Credits: John Francis Moore (writer), Adam Pollina (penciler), Mark Morales and Company (inks), Comicraft’s Kolja Fuchs (letters), Marie Javins & Gloria Vasquez (colors)
Summary: X-Force arrives in Texas for the Colossal Man Festival. At the event, they run into Karma and Cannonball. Unbeknownst to Cannonball, Sunspot and Meltdown shared a kiss while dancing earlier. Moonstar and Warpath are soon ambushed by Selene, who uses Moonstar’s Asgardian blood to open a box that contains an ancient staff. They defeat Selene, but the staff is knocked inside the Colossal Man construct, which brings it to life. X-Force destroys the Colossal Man, as Cable proudly watches from the crowd.
Continuity Notes: Karma, who now has a pink buzzcut, says she’s found a doctor who can undo the damage done to her siblings in the Beast miniseries (even though world-class intellect Hank McCoy declared their transformation was permanent in the same series). The first hints that Karma is a lesbian are dropped, as she’s traveling with two females, one of them with the stereotypical butch look, and declares that Cannonball is “definitely not my type.” Warpath decides he doesn’t like his codename, which leads to him simply going by “Proudstar” for a while. A narrative caption says Sunspot became a mutant at fifteen, although his earliest appearances had his age at thirteen. More pedantry: Cable claims he’s been “keeping tabs” on the team since their road trip began, even though his solo series leaves barely enough of a gap for even this appearance.
Miscellaneous Notes: The Colossal Man Festival is an obvious riff on the Burning Man event, and the Colossal Man is inspired by its giant wooden “Man” statue. Selene’s mystic staff is called a “runestaff” which is apparently a reference to Michael Moorcock’s novels.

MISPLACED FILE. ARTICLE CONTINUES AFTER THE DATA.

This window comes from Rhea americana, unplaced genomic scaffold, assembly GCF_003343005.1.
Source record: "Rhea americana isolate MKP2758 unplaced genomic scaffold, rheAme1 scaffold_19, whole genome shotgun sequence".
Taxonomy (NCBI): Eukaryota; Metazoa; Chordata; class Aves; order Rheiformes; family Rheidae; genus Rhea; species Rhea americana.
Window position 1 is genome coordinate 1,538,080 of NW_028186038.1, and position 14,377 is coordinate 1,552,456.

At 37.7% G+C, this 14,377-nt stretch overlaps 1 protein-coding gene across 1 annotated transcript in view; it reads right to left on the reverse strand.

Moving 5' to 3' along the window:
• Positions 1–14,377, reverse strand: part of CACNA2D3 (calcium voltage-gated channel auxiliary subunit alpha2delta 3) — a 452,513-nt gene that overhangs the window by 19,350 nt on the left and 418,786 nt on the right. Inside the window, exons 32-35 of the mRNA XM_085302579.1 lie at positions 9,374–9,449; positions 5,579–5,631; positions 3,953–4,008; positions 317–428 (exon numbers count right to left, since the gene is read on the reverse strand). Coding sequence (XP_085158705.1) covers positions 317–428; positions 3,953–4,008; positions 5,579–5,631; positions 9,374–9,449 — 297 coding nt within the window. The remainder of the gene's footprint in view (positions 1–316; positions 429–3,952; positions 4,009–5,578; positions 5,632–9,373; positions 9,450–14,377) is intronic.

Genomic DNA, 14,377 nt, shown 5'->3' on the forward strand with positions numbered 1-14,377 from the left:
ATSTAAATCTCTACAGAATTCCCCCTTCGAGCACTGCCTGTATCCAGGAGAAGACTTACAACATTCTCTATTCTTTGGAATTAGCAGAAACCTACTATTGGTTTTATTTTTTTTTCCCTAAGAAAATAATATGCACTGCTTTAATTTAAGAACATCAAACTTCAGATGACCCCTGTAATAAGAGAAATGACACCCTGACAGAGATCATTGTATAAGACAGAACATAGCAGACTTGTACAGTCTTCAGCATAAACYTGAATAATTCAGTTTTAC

Review: John Francis Moore showcases his sympathy for the counterculture again, as X-Force spends time with their fellow “freaks” and parties at a hippie music festival. I probably wouldn’t go to Burning Man if you paid me, so the setting holds no interest for me, but Moore’s character work is still enough to make the book enjoyable. He’s perhaps trying too hard to emphasize that the young cast is still searching for their individual identities, to the point that Karma is now unrecognizable, but his work with characters like Moonstar and Warpath is great. My favorite scene in the issue has Moonstar using her powers to psychically draw out Warpath’s fading memories of his family. Taking a real concern, forgetting the little details of lost loved ones, and combining it with supernatural elements is one of the unique opportunities genre fiction allows a writer. It’s a genuinely sweet scene; the kind most of the other X-books just weren’t doing by the late ‘90s. More than ever, this cast feels like real characters, and it seems like Moore’s having fun telling their stories.